Until the late 19th century farm labourers toiled with scythes for cutting hay, then used pitchforks to make haystacks.

As technology advanced in subsequent decades, farmers would cut their hay, dry and then rake it into rows before employing baling machinery to produce square bales that weighed between 20 – 25 kilograms.

Although conceived prior to World War One, the first mass-produced round baler did not appear until 1947. Key design additions in the 1960s made round balers more appealing and today, the bulk of hay stored is in heavy, round bales, weighing anything between 400 kg – 600 kg.

So, what are the advantages of each type?

Storage and scale
“In my opinion, if you want to store them for quantity and quality, round bales are better,” said Tim Short, grass product expert at PFG Australia. “Round bales tend to weather better than squares. Squares are like biscuits; when it rains it goes through the biscuits.”

Round bales are packed with much greater density, are moisture resistant and ferment naturally making them ideal for larger operations with more livestock.

On the other side of the equation, square or rectangular bales take more time to dry between the cutting and baling process, but might suit farms with fewer head to feed. They can also be stacked neatly and transported on the back of a ute.

“Shedding is best for both types, in an ideal world,” said Tim. “But if you want minimum loss on the paddock, you’ll only lose the first few inches of a round bale in wet weather, whereas with a square it tends to soak right through.”

More resistant to the elements due to their shape and the protective wrapping used during the baling process, round bales are less prone to moisture penetration and are better suited for outdoor storage, reducing the risk of spoilage.

Efficiency and cost
Round bales are generally larger and require less labour and time during the baling process compared to square bales. They can be quickly formed and wrapped using specialised equipment, which can be beneficial when hay needs to be harvested or stored in a short timeframe.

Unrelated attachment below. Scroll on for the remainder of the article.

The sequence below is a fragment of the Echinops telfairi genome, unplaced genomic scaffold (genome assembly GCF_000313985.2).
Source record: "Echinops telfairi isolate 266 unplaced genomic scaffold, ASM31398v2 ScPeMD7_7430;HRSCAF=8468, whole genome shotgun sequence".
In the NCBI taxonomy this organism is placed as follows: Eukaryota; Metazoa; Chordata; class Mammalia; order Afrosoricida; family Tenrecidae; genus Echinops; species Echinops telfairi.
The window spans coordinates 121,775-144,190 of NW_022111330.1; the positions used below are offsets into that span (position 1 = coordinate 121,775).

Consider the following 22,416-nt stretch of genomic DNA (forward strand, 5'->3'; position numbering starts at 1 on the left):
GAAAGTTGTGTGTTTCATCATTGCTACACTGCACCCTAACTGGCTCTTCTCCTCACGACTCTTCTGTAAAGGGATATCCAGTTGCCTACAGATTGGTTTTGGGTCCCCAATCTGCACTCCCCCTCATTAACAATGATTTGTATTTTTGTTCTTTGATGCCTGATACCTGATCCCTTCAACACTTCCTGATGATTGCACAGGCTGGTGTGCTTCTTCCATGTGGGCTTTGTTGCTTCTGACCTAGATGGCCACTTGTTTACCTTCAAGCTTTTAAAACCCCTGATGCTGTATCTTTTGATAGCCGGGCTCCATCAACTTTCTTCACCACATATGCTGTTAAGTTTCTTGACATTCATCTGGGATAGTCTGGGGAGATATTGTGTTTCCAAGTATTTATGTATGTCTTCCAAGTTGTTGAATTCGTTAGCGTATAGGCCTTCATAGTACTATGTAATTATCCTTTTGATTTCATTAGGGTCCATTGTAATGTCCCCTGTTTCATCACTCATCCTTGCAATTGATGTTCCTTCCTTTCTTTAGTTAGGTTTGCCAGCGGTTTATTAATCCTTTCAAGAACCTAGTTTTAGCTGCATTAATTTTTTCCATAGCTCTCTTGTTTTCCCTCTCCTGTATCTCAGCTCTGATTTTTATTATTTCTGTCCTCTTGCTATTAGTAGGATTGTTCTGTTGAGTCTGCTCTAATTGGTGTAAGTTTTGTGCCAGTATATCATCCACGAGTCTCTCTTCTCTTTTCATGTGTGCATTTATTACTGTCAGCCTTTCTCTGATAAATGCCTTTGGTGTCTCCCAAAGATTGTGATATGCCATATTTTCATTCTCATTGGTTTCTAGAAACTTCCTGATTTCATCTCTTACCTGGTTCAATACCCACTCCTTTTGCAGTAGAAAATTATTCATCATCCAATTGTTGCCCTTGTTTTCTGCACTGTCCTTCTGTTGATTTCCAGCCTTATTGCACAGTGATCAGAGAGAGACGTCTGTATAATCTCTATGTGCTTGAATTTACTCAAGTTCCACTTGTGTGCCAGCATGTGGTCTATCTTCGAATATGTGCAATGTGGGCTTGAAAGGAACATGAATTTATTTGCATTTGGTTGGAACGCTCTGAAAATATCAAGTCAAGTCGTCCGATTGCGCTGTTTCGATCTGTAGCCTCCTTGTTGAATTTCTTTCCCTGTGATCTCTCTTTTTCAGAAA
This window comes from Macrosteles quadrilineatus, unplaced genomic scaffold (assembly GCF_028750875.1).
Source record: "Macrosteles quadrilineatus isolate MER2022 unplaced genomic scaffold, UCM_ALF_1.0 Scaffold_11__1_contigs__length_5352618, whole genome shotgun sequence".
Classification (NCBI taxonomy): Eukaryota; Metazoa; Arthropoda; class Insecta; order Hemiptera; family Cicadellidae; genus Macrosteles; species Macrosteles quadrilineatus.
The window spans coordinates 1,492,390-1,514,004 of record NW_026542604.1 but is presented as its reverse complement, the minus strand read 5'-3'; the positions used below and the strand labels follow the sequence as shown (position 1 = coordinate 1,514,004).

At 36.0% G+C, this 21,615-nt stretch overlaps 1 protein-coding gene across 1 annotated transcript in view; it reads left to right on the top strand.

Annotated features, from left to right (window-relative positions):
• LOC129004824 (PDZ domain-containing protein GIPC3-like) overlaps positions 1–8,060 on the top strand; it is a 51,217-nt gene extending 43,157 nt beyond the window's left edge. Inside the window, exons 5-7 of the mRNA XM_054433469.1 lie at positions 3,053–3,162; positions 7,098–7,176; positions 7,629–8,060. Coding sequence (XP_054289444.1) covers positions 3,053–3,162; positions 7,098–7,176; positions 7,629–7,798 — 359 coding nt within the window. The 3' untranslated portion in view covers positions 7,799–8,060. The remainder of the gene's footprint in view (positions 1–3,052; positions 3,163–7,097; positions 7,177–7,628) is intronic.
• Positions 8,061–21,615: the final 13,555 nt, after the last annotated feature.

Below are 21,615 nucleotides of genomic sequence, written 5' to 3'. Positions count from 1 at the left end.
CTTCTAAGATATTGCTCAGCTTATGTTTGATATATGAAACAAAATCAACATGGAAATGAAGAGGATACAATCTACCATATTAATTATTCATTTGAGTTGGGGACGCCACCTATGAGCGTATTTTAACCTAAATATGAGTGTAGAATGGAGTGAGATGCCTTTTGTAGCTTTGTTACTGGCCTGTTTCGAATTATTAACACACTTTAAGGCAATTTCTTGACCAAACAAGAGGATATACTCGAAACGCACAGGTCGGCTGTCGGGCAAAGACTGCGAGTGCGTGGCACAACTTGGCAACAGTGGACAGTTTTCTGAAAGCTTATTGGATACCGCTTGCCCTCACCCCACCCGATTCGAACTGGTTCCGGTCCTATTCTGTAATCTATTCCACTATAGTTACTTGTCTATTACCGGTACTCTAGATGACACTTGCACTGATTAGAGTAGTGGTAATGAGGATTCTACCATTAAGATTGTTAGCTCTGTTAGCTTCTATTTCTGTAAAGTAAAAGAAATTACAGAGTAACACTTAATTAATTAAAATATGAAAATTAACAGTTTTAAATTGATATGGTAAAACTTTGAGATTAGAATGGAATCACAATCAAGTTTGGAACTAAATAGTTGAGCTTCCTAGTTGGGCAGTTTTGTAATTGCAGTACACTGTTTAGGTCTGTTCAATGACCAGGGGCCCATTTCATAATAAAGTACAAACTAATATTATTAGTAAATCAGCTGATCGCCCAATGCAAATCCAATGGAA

“Broadacre farmers typically want fewer bales in the paddock,” said Tim, “so they’ll use a baler like the big McHale V8940 or V8950 to produce a 6 foot by 6 foot round bale. Those guys want as much in the bale as possible.”

With the remarkable technology now available for machinery that is specifically designed for handling round bales, the efficiencies of producing, storing and feeding out round bales add to their cost effectiveness and convenience.

Square bales can be easily fed and distributed to livestock in a controlled manner. They can be stacked on feeding equipment or fed by hand, making it easier to monitor and control the amount of hay consumed by animals. Naturally, this is on a much smaller scale.

What about for bigger operations?

“With feedout carts it’s easier with round bales because you buy a cart for that purpose,” said Tim. “A number of our Jaylor customers like round bales because they’re harder to chop up.

“Some farmers are geared up to do rounds, others do square. More and more dairy farmers we see are geared for both. For a true silage baler, the McHale is built out of Ireland, so it’s wet country.

“I know I have my sales hat on, but we sell the number one round baler in the world – McHale’s 6750.”